Feeling on edge? A little strung out? Wondering daily—as my family, colleagues, students and friends are -- “When is this going to end? How long will it be? I just want to know!”
This week, we watched thousands of teachers around the country reinvent school, moving it online in record time -- these agile, creative dedicated educators are heroes!
Now, how do we help the students who are also being tested by these changes?
This morning, I shared the following in a letter to my middle and upper school students at the Montrose School. Here are some of they ways they can make the most of their education during this unusual time. Perhaps others will find it useful, too.
1. TAKE SCREEN-FREE BREAKS
Whether you have ten minutes or thirty minutes break, step away from ALL screens including your phone.
Talk with someone at home, take a walk around the backyard. Put your focusing powers at ease. Zone out, listen to music, look at nature, wash some dishes, organize your study area, paint or sketch.
These purposeful breaks will strengthen your focusing power when you return to class and academic work.
2. ESTABLISH A DAILY ROUTINE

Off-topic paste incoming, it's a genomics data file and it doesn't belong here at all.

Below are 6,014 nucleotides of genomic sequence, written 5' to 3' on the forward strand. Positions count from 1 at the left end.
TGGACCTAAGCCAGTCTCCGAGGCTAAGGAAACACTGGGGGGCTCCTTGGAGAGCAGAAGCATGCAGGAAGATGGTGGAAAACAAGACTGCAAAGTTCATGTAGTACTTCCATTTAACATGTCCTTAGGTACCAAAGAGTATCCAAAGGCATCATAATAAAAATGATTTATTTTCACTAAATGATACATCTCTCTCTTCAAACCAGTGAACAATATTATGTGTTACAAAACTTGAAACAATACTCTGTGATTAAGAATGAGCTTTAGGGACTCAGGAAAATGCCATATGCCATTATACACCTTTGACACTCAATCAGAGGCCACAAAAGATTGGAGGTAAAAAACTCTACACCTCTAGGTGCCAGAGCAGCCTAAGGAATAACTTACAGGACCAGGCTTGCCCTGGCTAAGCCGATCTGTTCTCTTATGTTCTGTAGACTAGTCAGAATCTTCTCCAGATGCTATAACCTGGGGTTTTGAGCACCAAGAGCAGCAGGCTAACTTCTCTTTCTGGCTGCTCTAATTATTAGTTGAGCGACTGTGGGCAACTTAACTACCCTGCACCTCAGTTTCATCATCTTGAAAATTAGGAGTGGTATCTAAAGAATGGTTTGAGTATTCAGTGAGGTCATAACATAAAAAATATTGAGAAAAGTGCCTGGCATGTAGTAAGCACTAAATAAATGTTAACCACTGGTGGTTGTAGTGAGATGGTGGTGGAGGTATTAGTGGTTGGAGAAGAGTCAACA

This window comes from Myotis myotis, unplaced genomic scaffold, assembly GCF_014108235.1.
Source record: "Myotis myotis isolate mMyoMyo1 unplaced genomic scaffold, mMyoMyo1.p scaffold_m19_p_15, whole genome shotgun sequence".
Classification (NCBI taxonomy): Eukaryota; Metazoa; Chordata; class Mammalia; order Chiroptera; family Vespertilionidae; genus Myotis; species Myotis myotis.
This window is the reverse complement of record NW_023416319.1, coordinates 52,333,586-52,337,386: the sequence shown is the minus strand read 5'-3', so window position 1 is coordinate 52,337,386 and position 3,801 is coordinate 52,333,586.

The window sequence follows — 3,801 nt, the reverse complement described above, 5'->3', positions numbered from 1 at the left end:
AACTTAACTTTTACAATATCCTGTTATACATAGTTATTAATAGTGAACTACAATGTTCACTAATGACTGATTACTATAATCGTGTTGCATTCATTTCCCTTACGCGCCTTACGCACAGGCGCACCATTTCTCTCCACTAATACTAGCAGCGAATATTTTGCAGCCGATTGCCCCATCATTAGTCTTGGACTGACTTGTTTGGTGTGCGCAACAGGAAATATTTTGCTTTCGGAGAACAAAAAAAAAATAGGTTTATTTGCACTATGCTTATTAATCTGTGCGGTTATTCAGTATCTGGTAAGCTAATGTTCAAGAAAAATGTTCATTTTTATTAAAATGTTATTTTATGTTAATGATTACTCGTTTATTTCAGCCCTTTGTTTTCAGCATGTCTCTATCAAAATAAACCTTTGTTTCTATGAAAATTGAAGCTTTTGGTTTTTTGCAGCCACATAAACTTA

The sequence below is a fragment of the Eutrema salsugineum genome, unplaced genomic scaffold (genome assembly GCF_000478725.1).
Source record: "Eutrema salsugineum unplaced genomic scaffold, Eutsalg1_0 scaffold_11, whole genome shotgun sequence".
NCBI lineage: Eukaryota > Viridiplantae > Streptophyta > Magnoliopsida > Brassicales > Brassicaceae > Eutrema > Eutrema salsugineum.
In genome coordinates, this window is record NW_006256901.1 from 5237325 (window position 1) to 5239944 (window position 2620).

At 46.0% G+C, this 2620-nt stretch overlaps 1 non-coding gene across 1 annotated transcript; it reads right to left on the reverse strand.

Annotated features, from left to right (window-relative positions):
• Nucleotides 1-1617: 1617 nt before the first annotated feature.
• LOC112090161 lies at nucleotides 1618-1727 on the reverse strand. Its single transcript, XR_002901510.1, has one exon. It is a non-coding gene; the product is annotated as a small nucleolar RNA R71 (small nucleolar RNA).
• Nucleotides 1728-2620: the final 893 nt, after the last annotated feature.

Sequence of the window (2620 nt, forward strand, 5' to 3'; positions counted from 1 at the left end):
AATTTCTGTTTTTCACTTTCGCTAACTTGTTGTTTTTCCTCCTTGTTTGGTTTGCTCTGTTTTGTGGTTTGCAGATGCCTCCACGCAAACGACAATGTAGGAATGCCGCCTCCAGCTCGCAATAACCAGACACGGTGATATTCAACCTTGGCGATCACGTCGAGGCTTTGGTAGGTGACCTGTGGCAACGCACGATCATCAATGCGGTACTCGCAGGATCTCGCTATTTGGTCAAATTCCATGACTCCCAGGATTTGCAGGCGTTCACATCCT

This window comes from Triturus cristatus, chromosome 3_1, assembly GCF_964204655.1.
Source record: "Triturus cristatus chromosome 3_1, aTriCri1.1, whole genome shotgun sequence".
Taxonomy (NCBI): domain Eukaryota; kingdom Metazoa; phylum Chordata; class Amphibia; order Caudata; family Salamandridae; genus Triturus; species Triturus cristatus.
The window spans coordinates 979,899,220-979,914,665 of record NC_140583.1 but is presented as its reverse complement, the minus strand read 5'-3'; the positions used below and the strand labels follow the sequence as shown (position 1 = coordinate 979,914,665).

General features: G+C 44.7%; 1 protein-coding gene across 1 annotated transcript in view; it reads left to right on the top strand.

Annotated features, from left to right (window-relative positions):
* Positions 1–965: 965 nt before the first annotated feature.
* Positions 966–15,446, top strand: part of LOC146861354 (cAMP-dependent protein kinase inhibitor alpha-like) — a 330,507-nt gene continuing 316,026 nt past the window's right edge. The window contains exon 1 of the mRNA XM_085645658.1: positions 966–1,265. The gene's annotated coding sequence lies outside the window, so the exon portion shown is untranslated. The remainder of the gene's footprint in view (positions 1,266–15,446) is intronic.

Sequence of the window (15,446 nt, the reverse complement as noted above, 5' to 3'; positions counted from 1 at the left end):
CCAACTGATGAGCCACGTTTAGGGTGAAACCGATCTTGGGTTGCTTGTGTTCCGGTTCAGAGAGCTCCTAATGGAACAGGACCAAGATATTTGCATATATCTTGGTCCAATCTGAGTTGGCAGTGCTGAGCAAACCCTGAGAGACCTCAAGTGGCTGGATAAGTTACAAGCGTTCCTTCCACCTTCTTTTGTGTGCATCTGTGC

Start with going to bed and getting up on time. A good deal of the research on productivity, leadership and what highly successful people do highlights one fundamental habit: getting up at a set time and establishing a healthy morning routine.
Many leaders credit their ability to work well with how they begin their morning: meditation, a short time of prayer, being grateful and setting an intention for their day.
Make your bed! Exercise. Eat a good breakfast.
Review your priorities and schedule times in your day to complete the tasks that help you to achieve these priorities. Focused and productive people don’t simply make lists of what they have to do, they block time in their schedule to do the work.
3. SCHEDULE TIME IN YOUR DAY FOR PEOPLE AND PERSONAL PASSIONS
Eat meals with your family. Set up specific times to connect with friends outside class (don’t maintain open, online access all day long—it’s exhausting).
Put your phone down and use short windows of time (10-20 minutes) to practice an instrument, read a good book or learn something new.
Listen to how the Italians live solidarity in quarantine and express their shared passion.
Don’t waste your energy wondering and waiting for the time that you will be free again. You are free. Seize the day. Live now. You have the power to learn and grow right now. Claim each hour as your own.
But don’t do it alone. Ask for help—from parents, teachers, mentors and friends. Ask God for the grace you need to understand how you are being called to greatness in the ordinary circumstances of this day and how you can inspire greatness in others.
I like to keep St. Teresa of Avila’s beautiful poem on my desk, and I wanted to share it with all of you:
Let nothing disturb you,
Let nothing frighten you,
All things are passing away:
God never changes.
Patience obtains all things
Whoever has God lacks nothing;
God alone suffices.
All my best,